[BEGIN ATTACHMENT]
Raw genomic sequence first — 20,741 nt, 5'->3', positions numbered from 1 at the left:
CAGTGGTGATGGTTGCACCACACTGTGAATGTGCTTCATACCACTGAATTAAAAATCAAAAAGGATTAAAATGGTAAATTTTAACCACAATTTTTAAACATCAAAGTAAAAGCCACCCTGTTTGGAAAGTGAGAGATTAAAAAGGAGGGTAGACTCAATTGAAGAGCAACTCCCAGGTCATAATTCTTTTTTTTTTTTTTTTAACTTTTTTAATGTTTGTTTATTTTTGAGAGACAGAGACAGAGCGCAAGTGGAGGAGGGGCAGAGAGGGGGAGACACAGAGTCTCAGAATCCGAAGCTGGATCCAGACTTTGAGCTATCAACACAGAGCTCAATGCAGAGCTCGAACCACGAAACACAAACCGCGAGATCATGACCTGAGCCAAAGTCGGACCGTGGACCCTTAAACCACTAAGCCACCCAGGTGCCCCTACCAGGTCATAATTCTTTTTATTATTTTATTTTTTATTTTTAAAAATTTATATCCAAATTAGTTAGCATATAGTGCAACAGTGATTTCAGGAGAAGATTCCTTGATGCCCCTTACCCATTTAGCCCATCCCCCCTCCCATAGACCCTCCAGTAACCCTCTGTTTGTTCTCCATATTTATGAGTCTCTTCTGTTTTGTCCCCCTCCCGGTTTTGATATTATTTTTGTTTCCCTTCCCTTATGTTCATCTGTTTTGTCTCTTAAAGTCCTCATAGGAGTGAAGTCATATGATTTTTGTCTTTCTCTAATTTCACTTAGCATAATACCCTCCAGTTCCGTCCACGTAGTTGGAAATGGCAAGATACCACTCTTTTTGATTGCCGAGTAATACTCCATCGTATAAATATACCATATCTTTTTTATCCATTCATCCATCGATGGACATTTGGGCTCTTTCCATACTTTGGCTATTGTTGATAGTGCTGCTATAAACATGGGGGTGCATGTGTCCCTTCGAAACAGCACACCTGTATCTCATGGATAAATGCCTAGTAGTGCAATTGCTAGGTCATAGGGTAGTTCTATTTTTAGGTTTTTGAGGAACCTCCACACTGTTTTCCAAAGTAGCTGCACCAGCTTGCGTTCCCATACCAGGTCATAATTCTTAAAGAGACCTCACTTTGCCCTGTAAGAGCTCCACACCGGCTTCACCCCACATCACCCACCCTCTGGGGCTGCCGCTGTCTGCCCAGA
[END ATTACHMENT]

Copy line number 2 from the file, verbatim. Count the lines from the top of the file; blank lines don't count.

CAGTGGTGATGGTTGCACCACACTGTGAATGTGCTTCATACCACTGAATTAAAAATCAAAAAGGATTAAAATGGTAAATTTTAACCACAATTTTTAAACATCAAAGTAAAAGCCACCCTGTTTGGAAAGTGAGAGATTAAAAAGGAGGGTAGACTCAATTGAAGAGCAACTCCCAGGTCATAATTCTTTTTTTTTTTTTTTTAACTTTTTTAATGTTTGTTTATTTTTGAGAGACAGAGACAGAGCGCAAGTGGAGGAGGGGCAGAGAGGGGGAGACACAGAGTCTCAGAATCCGAAGCTGGATCCAGACTTTGAGCTATCAACACAGAGCTCAATGCAGAGCTCGAACCACGAAACACAAACCGCGAGATCATGACCTGAGCCAAAGTCGGACCGTGGACCCTTAAACCACTAAGCCACCCAGGTGCCCCTACCAGGTCATAATTCTTTTTATTATTTTATTTTTTATTTTTAAAAATTTATATCCAAATTAGTTAGCATATAGTGCAACAGTGATTTCAGGAGAAGATTCCTTGATGCCCCTTACCCATTTAGCCCATCCCCCCTCCCATAGACCCTCCAGTAACCCTCTGTTTGTTCTCCATATTTATGAGTCTCTTCTGTTTTGTCCCCCTCCCGGTTTTGATATTATTTTTGTTTCCCTTCCCTTATGTTCATCTGTTTTGTCTCTTAAAGTCCTCATAGGAGTGAAGTCATATGATTTTTGTCTTTCTCTAATTTCACTTAGCATAATACCCTCCAGTTCCGTCCACGTAGTTGGAAATGGCAAGATACCACTCTTTTTGATTGCCGAGTAATACTCCATCGTATAAATATACCATATCTTTTTTATCCATTCATCCATCGATGGACATTTGGGCTCTTTCCATACTTTGGCTATTGTTGATAGTGCTGCTATAAACATGGGGGTGCATGTGTCCCTTCGAAACAGCACACCTGTATCTCATGGATAAATGCCTAGTAGTGCAATTGCTAGGTCATAGGGTAGTTCTATTTTTAGGTTTTTGAGGAACCTCCACACTGTTTTCCAAAGTAGCTGCACCAGCTTGCGTTCCCATACCAGGTCATAATTCTTAAAGAGACCTCACTTTGCCCTGTAAGAGCTCCACACCGGCTTCACCCCACATCACCCACCCTCTGGGGCTGCCGCTGTCTGCCCAGA